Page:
1. The environmental aspect is being completely downplayed. This is something that has even the most liberal of the liberals supporting drastic immigration reform down here in the Sonoran Desert; the long and short of it is that Mexicans and drug traffickers are literally shitting all over the desert. The sheer volume of people crossing through these corridors in the desert, and the trash they bring with them, is absolutely stunning.

Example photo of waste in the desert

Don’t believe me? Look: http://www.tucsonweekly.com/tucson/trashing-arizona/Content?oid=1168857 Some of the locations in here are barely a 10 minute drive from where I sit now. Talk to me about the environment, and then look at the kind of mess being left out there. I don’t care what the solution is, this kind of dumping/shedding of stuff/massive ecological disaster cannot continue. It can’t. It’s literally devastating.

2. Drug trafficking. Has anyone even talked about this? It isn’t just about arresting working Mexican families, it’s about combating the completely out of control drug trafficking problem going on in our backyards. In fact, I’d say that probably the main catalyst has to deal with security rather than economical drain – in fact, there’s no arguing the fact that the Mexicans living here are probably helping us out with their labor and efforts, rather than draining the local economy.

In case you haven’t been following, the drug cartels are now nearly out of control in Mexico, in fact, it’s a problem that’s of more immediate concern to us down here (in terms of security) than terrorism. In fact, screw terrorism, I’m more worried about my family being shot or killed in the crossfire of this ongoing drug battle than some terrorist setting a bomb off. Read about how insane this is: http://online.wsj.com/article/SB123518102536038463.html

“The U.S. Justice Department considers the Mexican drug cartels as the greatest organized crime threat to the United States.” http://en.wikipedia.org/wiki/Mexican_Drug_War You better believe it. People are being killed in Juarez, Nogales, everywhere. This is literally next door, folks! Not a continent away! Full scale political unrest! Talk about a threat to national security.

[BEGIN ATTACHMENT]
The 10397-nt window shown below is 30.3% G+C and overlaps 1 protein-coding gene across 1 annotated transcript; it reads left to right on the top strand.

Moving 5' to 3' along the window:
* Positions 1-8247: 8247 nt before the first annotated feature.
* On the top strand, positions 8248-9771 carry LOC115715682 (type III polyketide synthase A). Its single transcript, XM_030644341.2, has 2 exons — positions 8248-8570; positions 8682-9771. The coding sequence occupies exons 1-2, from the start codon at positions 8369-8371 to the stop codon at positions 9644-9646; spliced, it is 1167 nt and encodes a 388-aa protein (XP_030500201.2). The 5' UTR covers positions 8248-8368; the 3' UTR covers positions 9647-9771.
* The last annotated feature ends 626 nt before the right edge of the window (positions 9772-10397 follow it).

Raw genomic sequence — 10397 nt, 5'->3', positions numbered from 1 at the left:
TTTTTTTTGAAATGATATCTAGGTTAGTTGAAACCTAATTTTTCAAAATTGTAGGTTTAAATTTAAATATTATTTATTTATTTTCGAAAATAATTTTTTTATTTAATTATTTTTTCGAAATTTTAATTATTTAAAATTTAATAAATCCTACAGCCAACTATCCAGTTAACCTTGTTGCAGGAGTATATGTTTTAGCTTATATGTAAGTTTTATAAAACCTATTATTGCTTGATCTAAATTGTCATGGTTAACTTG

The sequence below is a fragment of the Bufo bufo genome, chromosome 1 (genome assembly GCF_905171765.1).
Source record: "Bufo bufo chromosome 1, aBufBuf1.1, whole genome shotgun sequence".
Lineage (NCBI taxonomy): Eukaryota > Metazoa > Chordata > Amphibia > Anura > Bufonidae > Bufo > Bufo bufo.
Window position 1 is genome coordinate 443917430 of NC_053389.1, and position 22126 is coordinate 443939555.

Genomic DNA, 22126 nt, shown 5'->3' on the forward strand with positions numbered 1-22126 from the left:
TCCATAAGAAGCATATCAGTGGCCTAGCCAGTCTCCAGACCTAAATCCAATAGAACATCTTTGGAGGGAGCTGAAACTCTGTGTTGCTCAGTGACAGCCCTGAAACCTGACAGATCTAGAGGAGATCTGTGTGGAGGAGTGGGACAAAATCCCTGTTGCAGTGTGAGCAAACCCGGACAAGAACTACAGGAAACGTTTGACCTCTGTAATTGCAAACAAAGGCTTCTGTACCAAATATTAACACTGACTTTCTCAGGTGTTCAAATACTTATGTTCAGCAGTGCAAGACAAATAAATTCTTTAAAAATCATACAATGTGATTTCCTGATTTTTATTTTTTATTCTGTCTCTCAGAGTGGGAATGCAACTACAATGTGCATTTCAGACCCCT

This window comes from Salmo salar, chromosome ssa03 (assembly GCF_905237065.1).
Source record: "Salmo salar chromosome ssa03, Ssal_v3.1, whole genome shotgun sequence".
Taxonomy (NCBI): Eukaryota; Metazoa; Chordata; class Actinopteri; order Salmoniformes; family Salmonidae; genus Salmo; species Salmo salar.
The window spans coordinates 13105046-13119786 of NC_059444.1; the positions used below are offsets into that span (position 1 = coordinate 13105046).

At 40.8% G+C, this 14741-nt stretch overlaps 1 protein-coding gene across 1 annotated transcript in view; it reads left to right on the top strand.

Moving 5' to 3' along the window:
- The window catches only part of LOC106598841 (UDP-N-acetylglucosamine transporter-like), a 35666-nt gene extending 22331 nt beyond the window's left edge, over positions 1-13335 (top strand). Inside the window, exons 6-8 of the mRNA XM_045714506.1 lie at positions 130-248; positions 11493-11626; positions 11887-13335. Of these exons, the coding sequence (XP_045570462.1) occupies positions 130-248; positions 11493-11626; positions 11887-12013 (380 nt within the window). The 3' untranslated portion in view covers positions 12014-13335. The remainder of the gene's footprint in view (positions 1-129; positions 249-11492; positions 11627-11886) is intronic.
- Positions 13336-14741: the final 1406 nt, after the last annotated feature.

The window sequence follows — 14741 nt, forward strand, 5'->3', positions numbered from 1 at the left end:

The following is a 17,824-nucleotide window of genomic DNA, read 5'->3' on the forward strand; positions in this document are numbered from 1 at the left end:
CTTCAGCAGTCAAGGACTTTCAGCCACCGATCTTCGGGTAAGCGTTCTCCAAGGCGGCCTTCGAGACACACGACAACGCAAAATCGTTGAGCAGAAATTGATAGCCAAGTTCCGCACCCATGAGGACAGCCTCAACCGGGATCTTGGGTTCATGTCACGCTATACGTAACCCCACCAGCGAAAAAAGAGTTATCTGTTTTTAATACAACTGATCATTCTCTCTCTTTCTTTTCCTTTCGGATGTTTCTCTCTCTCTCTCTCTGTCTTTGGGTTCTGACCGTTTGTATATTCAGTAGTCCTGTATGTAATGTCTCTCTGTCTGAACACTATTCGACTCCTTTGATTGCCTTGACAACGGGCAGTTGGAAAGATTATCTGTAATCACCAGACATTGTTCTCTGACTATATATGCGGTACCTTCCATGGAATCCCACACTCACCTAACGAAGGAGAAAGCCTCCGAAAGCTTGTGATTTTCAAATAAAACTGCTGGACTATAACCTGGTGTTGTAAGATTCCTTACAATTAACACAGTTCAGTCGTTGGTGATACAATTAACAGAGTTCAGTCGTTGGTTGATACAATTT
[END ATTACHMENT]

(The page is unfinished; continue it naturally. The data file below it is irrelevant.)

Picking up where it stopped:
3. The murder of Rob Krentz has galvanized support for serious, strong, kid-gloves-off reform in the state. If you aren’t familiar, this super high profile incident involved the murder of a well liked, peaceful Arizona rancher on his own property some weeks ago. http://azstarnet.com/news/local/crime/article_db544bc6-3b5b-11df-843b-001cc4c03286.html It’s now been found that marijuana was found on the site, and there’s definite drug trafficking ties as the ranch lies one of the numerous well-known migration and trafficking corridors that dominate southern Arizona.

Robert Krentz

I think when the history books are written, this guy’s shooting will be a real inflection point you can point to as leading to this kind of legislation. The sentiment for structured amnesty or some other kind of reform almost completely disappeared after a few similar incidents. Violent, often fatal crime near the border is literally making it a physical hazard to be down here.

Want more proof? Look no further than the concealed carry legislation that also just passed. It isn’t that we’re all a bunch of friggin psychos, it’s that we’re honest-to-god scared of being shot in our homes or out in the desert. I know I sure as hell wouldn’t go walking around out there when even the border patrol is worried about some parts of the desert even just an hour away.

4. Sure the economy has something to do with it, absolutely. Hell, our economy is worse off than California’s by percentage and by capita: http://www.bizjournals.com/phoenix/stories/2008/02/25/daily29.html

The major public universities in the state are struggling for dollars to keep classes going, mandatory furloughs everywhere, and we’re paying for the rest in fees and still not going to break even. Hell yes, the economy has something to do with the perception that illegals are partly responsible. (however true or untrue that actually may be, since personally I’d wager Mexican migrant labor probably has a net positive effect on the local economy; let’s be honest, profiling them as lazy people really *is* racism)

So there are a few good arguments I don’t really feel have been emphasized enough online, anywhere. Sit around and discuss the finer points of constitutional law and whether this is “racial profiling,” honestly, that debate has already been beaten and played out enough already.

Meanwhile, the problems down here are getting worse, and worse, and worse, and the very real drug war raging in the desert just continues to get scarier. I think this will be a very interesting and potentially huge states rights issue. In the meantime, some of the points I touched on (I hope) are good food for thought if you think that Arizona suddenly just decided to “go insane” or “lose our collective shit.”

I promise you, it isn’t the case.

iPhone OS 4.0 – How close was I?

A few months ago, I made a post about what changes I would love to see in iPhone OS 4.0 when it rolled around, if it ever rolled around. Flash forward to today, where iPhone OS 4.0 is an officially announced, almost ready for release platform update. In the spirit of conclusion, let’s see how much I wanted that actually made it into the update: